Figure 2. Newly discovered transcripts and genes from PacBio. (A) Ratio of novel isoforms mapped to RefSeq and exon number distribution. (B) The new genes distribution among A, B, and D subgenomes. (C) Functional annotation of new isoforms in Kyoto Encyclopedia of Genes and Genomes (KEGG) database.
We analyzed the chromosomal distribution of the newly identified isoforms encoded by known loci according to the RefSeq annotation, and results showed that more novel isoforms were identified in chromosome group 2 (1,113, 16.16%), group 3 (1,047, 15.20%), group 5 (1,026, 14.90%), and group 7 (1,017, 14.76%). Among the subgenomes, B subgenome shared more newly identified isoforms compared to A and D (Figure 2B).
Further, we compared the newly discovered genes between control and treated samples; 5,341 different genes were identified. Among these genes, 2,634 genes could only be found in the untreated sample, and 2,707 of them specially identified in freezing-treated sample; 1,677 different genes were functional annotated in GO and KEGG (Supplementary Table S3 and Figure 2C).
Identification of Freezing-Response Genes and Alternative Splicing Events in Wheat Seedling
After 4 h of freezing stress at −6°C, a total of 22,817 DEGs were identified at thresholds of FDR ≤ 0.01 and |log2 fold change|≥1, of which 12,968 showed up-regulation and 9,849 down-regulation.
Gene Ontology enrichment revealed the terms significantly involved in freezing response (Figure 3A). In the classification of cell components, there are four items (GO: 0031224, GO: 0016021, GO: 0044425, and GO: 0016020) that are significantly enriched, all of which are related to membrane components, indicating that genes involved in the cell membrane system account for a higher proportion in response to freezing damage, and maintaining the integrity of the cell membrane system is very critical in freezing resistant of wheat. Among the molecular functions, the most significant enrichment is the kinase activity (protein kinase activity and protein serine kinase activity) and phosphotransferase activity, indicating that encoding enzymes play a key role in the freezing injury response mechanism of wheat. In biological processes, the most significant enrichment is protein phosphorylation, macromolecule modification, and phosphate complex metabolism. Kyoto Encyclopedia of Genes and Genomes pathway annotation revealed that DEGs were enriched to the plant hormone signal pathway, MAPK signaling, and plant–pathogen interaction pathway (Figure 3B).
Figure 3. Functional classifications of DEGs under freezing stress using GO analysis (A) and KEGG ontology database (B).
ICE-CBF-COR pathway is associated with cold tolerance in crops. Among the 37 CBF genes that have been identified in wheat (Guo et al., 2019), 24 of them were up-/down-expressed under freezing stress. Genes that encode low temperature–induced proteins are identified; six genes encoding COR (cold response proteins, TaCOR1b, 1d, 2a, 3b, 3d, and 4a), which could be recognized by CBF factors, were up-regulated after freezing shock (Supplementary Table S4). The expression differences of important members such as PYL receptor, PP2C (serine-threonine phosphatase 2C), and SnRK2 (SNF1-related protein kinase 2) kinase in the PYR/PYL/RCARs-PP2C-SnRK2 pathway were also identified in Zhoumai 18. In Supplementary Table S5, 100 of 257 PP2C members were differentially expressed, of which nine were down-regulated, and the rest were up-regulated. Nine of the 27 TaPYLs and 4 of the 10 TaSnRK2 members identified were differentially expressed after 4 h of freezing stress at −6°C. Apart from genes involved in ICE-CBF-COR and PYR/PYL/RCARs-PP2C-SnRK2 pathways, 18 and 14 genes, respectively, encoding dehydrins and WCOR proteins are induced by the freezing stress (Supplementary Table S6). To verify the DEGs analysis, 15 of genes mentioned previously were selected (five in the ICE-CBF-COR pathway, five from cold-induced genes, and five from ABA signal pathway) to conduct qRT-PCR validation. Results showed that the expression patterns of the 15 genes followed the same trends with RNA-seq analyses (Supplementary Figure S2).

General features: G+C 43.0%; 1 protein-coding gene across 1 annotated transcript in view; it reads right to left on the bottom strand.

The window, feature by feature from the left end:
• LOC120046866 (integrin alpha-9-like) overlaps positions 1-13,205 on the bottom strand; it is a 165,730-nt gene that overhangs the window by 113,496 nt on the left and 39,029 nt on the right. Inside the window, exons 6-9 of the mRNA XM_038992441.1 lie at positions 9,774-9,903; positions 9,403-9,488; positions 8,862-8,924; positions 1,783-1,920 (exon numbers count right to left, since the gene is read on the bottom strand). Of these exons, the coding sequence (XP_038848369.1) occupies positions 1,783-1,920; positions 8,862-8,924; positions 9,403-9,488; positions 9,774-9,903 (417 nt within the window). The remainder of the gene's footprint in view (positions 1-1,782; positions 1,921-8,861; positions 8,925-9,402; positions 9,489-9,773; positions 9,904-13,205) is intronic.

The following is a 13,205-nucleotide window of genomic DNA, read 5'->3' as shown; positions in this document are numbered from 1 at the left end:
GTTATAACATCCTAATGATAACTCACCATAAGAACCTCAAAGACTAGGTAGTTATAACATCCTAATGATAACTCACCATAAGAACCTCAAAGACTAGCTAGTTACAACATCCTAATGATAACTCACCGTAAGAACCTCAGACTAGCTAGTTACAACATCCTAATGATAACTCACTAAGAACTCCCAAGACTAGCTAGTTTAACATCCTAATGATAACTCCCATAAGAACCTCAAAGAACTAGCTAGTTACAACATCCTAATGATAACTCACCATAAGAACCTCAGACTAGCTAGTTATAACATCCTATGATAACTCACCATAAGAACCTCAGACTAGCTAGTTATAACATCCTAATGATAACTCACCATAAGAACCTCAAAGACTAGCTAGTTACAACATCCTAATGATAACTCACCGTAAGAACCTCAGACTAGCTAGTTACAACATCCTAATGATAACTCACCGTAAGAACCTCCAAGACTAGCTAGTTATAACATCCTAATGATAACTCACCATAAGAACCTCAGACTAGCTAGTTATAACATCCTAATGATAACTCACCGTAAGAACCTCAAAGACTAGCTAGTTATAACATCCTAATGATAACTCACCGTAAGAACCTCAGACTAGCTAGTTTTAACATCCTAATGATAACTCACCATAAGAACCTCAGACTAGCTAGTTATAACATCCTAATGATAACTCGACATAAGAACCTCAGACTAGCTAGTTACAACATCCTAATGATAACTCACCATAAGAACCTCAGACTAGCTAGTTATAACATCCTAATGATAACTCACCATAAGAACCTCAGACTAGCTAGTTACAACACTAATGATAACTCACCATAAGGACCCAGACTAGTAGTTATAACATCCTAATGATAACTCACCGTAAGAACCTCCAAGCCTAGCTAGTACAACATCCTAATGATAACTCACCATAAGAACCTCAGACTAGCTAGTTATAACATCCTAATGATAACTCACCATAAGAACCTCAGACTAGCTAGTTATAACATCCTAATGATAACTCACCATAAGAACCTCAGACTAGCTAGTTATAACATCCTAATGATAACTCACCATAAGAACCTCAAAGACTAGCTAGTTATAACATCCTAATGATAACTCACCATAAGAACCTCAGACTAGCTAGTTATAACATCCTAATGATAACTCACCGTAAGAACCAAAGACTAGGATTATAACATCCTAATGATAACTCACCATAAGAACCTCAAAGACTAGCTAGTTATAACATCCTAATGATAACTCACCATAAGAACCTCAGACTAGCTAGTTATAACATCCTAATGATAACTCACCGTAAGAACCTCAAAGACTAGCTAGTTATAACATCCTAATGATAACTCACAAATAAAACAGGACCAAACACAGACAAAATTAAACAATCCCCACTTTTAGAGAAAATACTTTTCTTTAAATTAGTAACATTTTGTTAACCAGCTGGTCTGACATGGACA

SUPPA software was used to identify the AS events. Seven types of AS was identified: skipped exon (SE), Mutually exclusive exon (MX), alternative 5′ splice site (A5), alternative 3′ splice site (A3), retained intron (RI), alternative first exon (AF), and alternative last exon (AL) (Figure 4A). In total, 14,335 AS events within 5,072 genes and 16,410 events within 7,212 genes were identified from the control and stress treatment samples, respectively, accounting for 24.90 and 31.30% of total expressed genes (Figure 4B). There were 3,330/6,445 isoforms located in the 5,943/8,851 known gene loci mainly due to AS. Compared with reference genome, 94 and 144 novel isoforms were located in 43 and 49 novel gene loci based on Iso-seq data of two samples, respectively. Among the seven main types of AS, A3 was the most abundant (39.63%–41.35%) AS events, followed by A5 (20.17%–20.99%), RI (14.19%–14.86%), and SE (12.02%–13.65%) (Figure 4B). The AS events distributed among the A, B, and D subgenomes are comparable, which was consistent with previous reports (Figure 4C; Liu et al., 2017).
Figure 4. Distributions of different types of alternative splicing events in wheat. (A) Schematic representation of seven types of alternative splicing (AS): skipped exon (SE); mutually exclusive exon (MX); alternative 5′ splice site (A5); alternative 3′ splice site (A3); retained intron (RI); alternative first exon (AF); alternative last exon (AL). (B) The number of AS events and the number of genes in control and freezing-treated wheat leaves. (C) Distributions of different modes of freezing responsive AS events in A, B, and D subgenomes.